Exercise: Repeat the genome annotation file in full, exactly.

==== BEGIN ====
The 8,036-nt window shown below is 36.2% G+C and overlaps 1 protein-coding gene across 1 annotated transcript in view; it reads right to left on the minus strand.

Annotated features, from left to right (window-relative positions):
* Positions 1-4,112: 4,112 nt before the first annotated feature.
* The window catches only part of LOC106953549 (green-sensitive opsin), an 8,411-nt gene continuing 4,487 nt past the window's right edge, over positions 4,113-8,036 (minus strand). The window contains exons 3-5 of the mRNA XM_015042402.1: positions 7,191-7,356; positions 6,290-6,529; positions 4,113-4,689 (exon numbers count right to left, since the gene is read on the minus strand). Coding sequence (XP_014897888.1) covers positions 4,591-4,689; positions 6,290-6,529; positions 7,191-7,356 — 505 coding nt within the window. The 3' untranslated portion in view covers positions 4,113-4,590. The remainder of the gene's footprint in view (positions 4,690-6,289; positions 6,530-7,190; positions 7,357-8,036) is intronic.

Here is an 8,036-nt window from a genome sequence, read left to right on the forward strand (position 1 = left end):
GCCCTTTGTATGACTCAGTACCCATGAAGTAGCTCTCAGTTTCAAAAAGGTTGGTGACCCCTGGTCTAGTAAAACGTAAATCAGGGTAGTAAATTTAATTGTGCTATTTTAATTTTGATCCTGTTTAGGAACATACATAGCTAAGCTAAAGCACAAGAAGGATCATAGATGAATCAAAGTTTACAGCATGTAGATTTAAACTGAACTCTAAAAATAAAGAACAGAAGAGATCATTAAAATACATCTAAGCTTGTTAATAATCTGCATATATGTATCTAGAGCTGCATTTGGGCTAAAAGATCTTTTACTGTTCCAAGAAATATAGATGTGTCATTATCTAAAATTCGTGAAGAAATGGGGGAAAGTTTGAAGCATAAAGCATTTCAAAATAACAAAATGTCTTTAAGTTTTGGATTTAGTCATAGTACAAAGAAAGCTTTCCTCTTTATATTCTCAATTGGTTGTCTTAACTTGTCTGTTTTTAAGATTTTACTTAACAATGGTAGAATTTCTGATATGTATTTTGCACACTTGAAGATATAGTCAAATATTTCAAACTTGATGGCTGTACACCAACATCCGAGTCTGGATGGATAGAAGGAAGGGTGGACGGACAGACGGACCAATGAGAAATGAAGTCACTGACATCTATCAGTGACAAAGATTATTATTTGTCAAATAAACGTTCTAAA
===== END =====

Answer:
The 8,036-nt window shown below is 36.2% G+C and overlaps 1 protein-coding gene across 1 annotated transcript in view; it reads right to left on the minus strand.

Annotated features, from left to right (window-relative positions):
* Positions 1-4,112: 4,112 nt before the first annotated feature.
* The window catches only part of LOC106953549 (green-sensitive opsin), an 8,411-nt gene continuing 4,487 nt past the window's right edge, over positions 4,113-8,036 (minus strand). The window contains exons 3-5 of the mRNA XM_015042402.1: positions 7,191-7,356; positions 6,290-6,529; positions 4,113-4,689 (exon numbers count right to left, since the gene is read on the minus strand). Coding sequence (XP_014897888.1) covers positions 4,591-4,689; positions 6,290-6,529; positions 7,191-7,356 — 505 coding nt within the window. The 3' untranslated portion in view covers positions 4,113-4,590. The remainder of the gene's footprint in view (positions 4,690-6,289; positions 6,530-7,190; positions 7,357-8,036) is intronic.

Here is an 8,036-nt window from a genome sequence, read left to right on the forward strand (position 1 = left end):
GCCCTTTGTATGACTCAGTACCCATGAAGTAGCTCTCAGTTTCAAAAAGGTTGGTGACCCCTGGTCTAGTAAAACGTAAATCAGGGTAGTAAATTTAATTGTGCTATTTTAATTTTGATCCTGTTTAGGAACATACATAGCTAAGCTAAAGCACAAGAAGGATCATAGATGAATCAAAGTTTACAGCATGTAGATTTAAACTGAACTCTAAAAATAAAGAACAGAAGAGATCATTAAAATACATCTAAGCTTGTTAATAATCTGCATATATGTATCTAGAGCTGCATTTGGGCTAAAAGATCTTTTACTGTTCCAAGAAATATAGATGTGTCATTATCTAAAATTCGTGAAGAAATGGGGGAAAGTTTGAAGCATAAAGCATTTCAAAATAACAAAATGTCTTTAAGTTTTGGATTTAGTCATAGTACAAAGAAAGCTTTCCTCTTTATATTCTCAATTGGTTGTCTTAACTTGTCTGTTTTTAAGATTTTACTTAACAATGGTAGAATTTCTGATATGTATTTTGCACACTTGAAGATATAGTCAAATATTTCAAACTTGATGGCTGTACACCAACATCCGAGTCTGGATGGATAGAAGGAAGGGTGGACGGACAGACGGACCAATGAGAAATGAAGTCACTGACATCTATCAGTGACAAAGATTATTATTTGTCAAATAAACGTTCTAAA